Plus, Justice was not a big part of the structure of government in Ancient Athens. Just like freedom Athenian women were not part of the society and most residents were not part of government. In Plato’s Apology Socrates’ defense was great and impressive that it should have been enough to defend himself to avoid the death penalty for the charges against him, but in the end, he was wrongfully accused and was sentenced to death unjustly in 399 BC. If only Meletus was not thinking that he was accusing Anaxagoras instead of Socrates. Later Athens regretted killing Socrates off. Right before his death Socrates’ trial concluded with a few memorable words as court officials finished their work. He tells the crowd that his conviction resulted from his unwillingness to “address you as you would have liked me to do.

” He predicts that history will come to see his conviction as “shameful for Athens,” although he purported to have no ill will for the jurors who convicted him. Socrates wanted to find out if Athenian democracy was just and it turned it was not. Was Athens just toward her own citizens? The answer is no, just like the last paragraph Athens was not just to all its citizens, only the males. Women did not have any form of rights that included land, labor, and capital. Children, metics, and slaves did not have any voice as well, no one, other than the male citizens, participated in the decision-making process because of the lack of difference between men and women. In Thucydides History of the Peloponnesian War Pericles’ Funeral Oration Pericles knows that the women are nothing more than property to their husbands and fathers, and when the male members die they are nothing. And yet Pericles tells those women to stay strong and that their glory is not inferior to the eyes of the gods.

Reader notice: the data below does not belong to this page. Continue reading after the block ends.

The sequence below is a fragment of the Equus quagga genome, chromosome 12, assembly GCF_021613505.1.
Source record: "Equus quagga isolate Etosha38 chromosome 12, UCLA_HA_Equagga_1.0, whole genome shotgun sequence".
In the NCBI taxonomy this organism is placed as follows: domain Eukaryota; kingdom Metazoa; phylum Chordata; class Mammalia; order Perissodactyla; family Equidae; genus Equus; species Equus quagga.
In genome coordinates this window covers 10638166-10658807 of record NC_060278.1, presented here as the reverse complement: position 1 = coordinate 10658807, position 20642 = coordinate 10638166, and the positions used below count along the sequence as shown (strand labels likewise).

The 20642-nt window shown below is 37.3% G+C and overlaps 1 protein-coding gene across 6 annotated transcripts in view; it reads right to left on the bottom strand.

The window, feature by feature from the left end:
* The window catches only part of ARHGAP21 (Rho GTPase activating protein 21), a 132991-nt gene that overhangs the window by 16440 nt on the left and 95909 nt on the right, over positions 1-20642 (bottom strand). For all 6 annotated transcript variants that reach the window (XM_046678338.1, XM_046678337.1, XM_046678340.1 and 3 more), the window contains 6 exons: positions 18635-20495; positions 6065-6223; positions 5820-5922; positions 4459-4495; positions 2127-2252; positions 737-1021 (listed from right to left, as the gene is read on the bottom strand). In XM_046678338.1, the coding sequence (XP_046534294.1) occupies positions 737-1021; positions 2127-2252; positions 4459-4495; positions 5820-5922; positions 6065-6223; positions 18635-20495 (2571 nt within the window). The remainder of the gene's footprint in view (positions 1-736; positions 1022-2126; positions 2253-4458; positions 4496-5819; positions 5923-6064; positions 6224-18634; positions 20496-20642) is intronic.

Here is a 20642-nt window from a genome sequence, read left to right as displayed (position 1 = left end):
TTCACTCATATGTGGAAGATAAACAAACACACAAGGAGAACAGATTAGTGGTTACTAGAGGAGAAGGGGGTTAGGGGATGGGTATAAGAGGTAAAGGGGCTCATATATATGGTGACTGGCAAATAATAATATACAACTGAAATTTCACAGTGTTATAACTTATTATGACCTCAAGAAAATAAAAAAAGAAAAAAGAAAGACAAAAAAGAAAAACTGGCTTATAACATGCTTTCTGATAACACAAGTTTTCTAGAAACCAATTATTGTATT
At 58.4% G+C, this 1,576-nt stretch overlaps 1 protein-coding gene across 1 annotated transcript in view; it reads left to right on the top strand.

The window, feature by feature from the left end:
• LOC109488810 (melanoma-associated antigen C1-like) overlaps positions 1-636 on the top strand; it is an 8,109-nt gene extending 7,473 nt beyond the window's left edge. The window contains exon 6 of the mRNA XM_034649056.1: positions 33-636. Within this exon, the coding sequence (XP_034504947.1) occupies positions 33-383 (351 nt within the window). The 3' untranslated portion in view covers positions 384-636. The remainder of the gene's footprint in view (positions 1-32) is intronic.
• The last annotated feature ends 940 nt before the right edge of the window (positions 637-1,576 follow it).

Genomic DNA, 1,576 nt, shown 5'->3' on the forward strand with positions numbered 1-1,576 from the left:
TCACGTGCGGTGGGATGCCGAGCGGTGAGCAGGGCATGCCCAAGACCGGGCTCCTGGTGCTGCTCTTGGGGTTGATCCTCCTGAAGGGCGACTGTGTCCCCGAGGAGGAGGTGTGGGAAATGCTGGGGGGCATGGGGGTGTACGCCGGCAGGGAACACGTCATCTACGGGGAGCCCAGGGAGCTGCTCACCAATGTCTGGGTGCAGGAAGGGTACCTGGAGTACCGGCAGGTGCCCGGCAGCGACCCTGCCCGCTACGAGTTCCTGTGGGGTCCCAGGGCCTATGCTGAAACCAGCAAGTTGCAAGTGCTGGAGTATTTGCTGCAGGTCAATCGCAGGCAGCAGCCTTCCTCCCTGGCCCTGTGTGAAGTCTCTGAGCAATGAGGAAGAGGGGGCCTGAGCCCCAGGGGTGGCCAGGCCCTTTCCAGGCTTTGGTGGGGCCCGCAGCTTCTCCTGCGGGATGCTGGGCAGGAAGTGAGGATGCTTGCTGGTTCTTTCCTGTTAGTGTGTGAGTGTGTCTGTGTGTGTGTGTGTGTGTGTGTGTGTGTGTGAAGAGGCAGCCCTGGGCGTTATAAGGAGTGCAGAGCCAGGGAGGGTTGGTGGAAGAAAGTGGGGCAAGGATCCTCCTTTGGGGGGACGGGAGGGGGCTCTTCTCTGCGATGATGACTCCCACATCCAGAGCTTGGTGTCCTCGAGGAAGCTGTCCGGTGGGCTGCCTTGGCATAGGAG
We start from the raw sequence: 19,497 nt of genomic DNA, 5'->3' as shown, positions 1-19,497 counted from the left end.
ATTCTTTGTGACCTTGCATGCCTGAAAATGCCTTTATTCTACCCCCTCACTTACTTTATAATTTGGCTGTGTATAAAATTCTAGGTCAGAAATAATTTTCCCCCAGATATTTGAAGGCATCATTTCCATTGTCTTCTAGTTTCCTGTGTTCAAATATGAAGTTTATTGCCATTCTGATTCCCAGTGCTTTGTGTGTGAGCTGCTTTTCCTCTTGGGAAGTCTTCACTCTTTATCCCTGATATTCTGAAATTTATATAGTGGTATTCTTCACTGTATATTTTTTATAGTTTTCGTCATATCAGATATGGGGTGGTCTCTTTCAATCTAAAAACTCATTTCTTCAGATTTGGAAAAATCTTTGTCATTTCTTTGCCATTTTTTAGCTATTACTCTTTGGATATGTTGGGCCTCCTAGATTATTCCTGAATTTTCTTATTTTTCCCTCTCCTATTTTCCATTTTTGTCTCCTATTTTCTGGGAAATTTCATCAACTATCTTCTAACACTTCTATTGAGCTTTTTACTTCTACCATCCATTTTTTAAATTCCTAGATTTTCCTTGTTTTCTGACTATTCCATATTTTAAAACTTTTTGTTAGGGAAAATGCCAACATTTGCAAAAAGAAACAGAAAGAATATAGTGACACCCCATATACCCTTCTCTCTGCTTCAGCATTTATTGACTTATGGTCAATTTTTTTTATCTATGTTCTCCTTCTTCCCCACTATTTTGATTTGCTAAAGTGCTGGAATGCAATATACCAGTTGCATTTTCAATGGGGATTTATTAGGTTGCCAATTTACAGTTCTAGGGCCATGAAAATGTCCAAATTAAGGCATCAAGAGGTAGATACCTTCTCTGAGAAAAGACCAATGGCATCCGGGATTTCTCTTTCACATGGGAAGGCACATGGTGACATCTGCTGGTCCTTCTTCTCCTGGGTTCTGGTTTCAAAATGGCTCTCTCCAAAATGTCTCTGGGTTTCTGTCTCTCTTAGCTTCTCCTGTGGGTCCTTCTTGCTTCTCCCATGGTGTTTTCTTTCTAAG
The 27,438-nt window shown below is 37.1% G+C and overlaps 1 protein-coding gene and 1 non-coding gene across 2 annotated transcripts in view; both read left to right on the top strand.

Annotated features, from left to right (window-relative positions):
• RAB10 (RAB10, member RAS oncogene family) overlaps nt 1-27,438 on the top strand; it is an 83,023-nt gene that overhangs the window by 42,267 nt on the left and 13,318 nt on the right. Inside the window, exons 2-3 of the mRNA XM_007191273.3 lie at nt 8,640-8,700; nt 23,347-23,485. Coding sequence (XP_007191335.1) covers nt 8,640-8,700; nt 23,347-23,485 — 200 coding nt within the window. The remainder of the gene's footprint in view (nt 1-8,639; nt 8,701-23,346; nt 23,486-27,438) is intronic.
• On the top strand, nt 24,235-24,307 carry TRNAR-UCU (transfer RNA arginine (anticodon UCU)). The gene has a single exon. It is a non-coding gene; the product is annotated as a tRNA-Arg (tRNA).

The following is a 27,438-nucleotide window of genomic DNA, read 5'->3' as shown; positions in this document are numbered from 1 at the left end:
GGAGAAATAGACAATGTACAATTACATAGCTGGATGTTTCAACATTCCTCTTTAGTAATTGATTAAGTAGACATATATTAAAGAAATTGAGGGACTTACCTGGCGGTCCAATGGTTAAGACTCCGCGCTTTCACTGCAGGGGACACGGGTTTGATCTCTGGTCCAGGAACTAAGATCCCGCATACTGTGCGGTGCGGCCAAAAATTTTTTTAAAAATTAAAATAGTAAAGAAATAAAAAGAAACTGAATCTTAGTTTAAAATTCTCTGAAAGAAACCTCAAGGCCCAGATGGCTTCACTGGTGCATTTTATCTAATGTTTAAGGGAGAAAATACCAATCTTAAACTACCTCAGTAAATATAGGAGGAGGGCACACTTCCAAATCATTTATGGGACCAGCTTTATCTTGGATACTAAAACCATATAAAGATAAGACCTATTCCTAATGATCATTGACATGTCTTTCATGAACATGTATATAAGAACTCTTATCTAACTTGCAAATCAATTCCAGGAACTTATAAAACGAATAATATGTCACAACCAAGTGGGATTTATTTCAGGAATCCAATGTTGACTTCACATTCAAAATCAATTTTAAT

Ironically, the greatest glory a woman can have is to be less talked about by men, whether being praised or criticized.In conclusion, democracy in Athens in the beginning was a young, flawed and primitive form of government that was born from the weariness of one man having too much power for his own and only himself. From the aftermath of disposing of the one man rule all concept, a new idea emerged and this idea was the concept of having the people rule as one instead of one rule as people. This new idea had come from the ancient city-state in Greece known as the city of Athens, which arise in the fifth century BC. Prior to that time the Greeks were a military force which consisted of Hoplites and a tactic called the Phalanx, it took this form of cohesion to form into what is called the Polis.

Since then the city-states were born from that cohesion method, but this has become a chicken and egg question in modern times ever since its creation. Athenian democracy was not perfect, it had its quarks and faults, Men were considered the only true citizens, while women were considered inferior to them, and were nothing more but caregivers and mothers. But Athenian democracy possessed something that other forms of rule lacked (i.e., monarchy), a spark one that would give hope to people and sense of freedom to all those who were willing to follow its tracks, democracy in Athens was indeed flawed in many ways and was not perfect as well, but for what it lacked in strength, it made up for it in will.